Those of you who are partial to the odd joint would do well to avoid a roll-up with Simon Bridges.
The National Party leader reckons you could get 40 reefers out of the 14 grams you'd be allowed to carry around if the stuff becomes legal next year. He does admit they would be pretty thin joints.
Contrast the amount here with what you're allowed in Canada, where you'd almost need a knapsack for the 30g and a suitcase for your stash at home, where there are no limits.
Here you'll be allowed two plants per person, although how that'd be monitored is anybody's guess.
To illustrate how much we'd allowed out with here Paula Bennett waved a bag of a green herb in the debating chamber and a salivating Grant Robertson was quick to his feet, challenging her to table the bag, meaning it'd become the property of Parliament. She didn't take him up on the offer.
It later transpired the bag contained oregano, which apparently isn't a very pleasant smoke.
The fact this Government's considering legalising the wicked weed flies in the face of its long-held objective of having the country smoke-free by 2025, an objective about as realistic as the KiwiBuild target.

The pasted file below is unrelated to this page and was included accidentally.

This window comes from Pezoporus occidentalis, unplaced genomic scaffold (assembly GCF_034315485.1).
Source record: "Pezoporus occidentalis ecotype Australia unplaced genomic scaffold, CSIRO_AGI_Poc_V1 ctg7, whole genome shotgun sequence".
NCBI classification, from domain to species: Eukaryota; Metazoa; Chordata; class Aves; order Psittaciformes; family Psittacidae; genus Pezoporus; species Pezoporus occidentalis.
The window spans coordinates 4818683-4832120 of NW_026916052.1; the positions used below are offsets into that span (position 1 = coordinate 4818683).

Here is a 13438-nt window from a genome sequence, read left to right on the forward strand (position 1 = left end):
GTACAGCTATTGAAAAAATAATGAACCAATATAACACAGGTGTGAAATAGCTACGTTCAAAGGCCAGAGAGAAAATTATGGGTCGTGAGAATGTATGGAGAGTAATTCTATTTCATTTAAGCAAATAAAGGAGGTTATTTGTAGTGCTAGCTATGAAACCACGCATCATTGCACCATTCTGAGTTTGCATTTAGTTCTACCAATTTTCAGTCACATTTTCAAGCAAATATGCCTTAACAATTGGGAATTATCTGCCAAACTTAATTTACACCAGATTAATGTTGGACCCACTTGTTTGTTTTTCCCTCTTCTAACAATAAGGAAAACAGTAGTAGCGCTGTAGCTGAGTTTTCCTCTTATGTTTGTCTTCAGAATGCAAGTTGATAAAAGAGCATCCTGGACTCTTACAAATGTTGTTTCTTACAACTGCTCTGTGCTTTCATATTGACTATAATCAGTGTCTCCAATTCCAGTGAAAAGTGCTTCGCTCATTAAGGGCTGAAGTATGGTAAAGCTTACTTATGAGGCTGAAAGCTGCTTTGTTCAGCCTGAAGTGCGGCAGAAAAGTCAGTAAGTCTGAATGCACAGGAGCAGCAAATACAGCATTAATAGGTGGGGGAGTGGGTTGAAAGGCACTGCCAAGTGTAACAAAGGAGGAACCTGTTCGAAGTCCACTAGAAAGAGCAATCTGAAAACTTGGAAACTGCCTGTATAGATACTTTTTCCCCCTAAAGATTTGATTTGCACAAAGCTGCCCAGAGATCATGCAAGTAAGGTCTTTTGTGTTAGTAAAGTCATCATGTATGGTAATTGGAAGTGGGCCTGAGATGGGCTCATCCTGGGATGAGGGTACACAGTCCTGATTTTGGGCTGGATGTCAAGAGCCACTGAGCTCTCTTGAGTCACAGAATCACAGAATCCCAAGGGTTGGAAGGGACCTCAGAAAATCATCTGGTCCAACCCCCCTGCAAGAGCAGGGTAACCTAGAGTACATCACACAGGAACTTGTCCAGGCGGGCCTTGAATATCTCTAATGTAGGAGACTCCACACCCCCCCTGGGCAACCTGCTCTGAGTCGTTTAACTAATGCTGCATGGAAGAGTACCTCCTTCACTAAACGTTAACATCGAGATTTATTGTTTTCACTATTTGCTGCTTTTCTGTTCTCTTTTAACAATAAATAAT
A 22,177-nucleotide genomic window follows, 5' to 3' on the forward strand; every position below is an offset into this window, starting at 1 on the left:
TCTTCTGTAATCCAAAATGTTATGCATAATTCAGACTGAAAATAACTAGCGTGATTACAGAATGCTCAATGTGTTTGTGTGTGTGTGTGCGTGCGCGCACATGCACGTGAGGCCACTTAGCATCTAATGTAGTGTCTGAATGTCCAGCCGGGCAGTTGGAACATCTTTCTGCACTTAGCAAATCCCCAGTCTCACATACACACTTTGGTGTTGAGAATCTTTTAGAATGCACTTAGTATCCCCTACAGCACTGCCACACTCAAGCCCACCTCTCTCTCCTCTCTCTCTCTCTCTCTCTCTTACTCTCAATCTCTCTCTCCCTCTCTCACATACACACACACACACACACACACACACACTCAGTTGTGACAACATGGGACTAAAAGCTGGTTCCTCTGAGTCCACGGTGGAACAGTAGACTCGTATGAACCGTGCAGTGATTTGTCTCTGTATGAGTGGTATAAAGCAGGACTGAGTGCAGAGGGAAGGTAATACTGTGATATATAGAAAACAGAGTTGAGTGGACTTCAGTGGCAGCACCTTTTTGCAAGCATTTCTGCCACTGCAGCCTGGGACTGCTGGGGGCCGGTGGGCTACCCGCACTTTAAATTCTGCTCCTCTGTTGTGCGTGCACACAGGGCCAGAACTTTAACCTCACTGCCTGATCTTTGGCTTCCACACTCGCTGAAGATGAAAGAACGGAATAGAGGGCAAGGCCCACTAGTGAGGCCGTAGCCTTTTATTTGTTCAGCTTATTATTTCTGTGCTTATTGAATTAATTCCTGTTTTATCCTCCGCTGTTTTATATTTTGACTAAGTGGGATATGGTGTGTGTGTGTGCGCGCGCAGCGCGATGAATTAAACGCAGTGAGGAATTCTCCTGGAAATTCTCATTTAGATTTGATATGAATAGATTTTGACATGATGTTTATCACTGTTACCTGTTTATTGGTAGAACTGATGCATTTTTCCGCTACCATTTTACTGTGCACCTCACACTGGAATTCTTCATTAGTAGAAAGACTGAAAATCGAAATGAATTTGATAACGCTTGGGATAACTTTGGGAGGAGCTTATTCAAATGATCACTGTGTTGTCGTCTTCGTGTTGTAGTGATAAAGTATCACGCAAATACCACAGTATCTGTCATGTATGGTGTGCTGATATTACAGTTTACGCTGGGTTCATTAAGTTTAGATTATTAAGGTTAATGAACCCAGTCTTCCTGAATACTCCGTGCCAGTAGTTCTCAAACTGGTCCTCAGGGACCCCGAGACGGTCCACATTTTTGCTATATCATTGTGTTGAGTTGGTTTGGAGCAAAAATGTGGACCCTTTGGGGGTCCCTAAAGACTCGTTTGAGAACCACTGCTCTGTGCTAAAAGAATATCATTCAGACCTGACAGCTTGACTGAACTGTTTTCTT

But it's called Coalition politics, and this one is at the insistence of the Greens in their confidence and supply agreement with Labour.
Why they insisted on a referendum rather than making the decision themselves is a little difficult to fathom considering they will all exercise their consciences on the issue to give us the details of the law we'll get to vote on.
It's an issue the socially conservative New Zealand First would more than likely prefer wasn't on the agenda, but they've had to suck it up and swallow a lifeless rat on this one.
It comes as something of a risk to Winston Peters' party given the issue will be a drawcard for young liberals who, when they file into the ballot box, will cast their vote for Labour and the Greens.
Essentially what the public will vote on is what many of us have done or are doing fairly regularly anyway. It's thought there are about 400,000 regular cannabis users in this country, and four out of five of us have at least tried the New Zealand green by the time we're 21.
By having it legalised it'll turn the black market into an open market, meaning it'll attract tax that'll hopefully be used to pay for roadside drug testing, which surely is just as essential for smokers as it is for drinkers.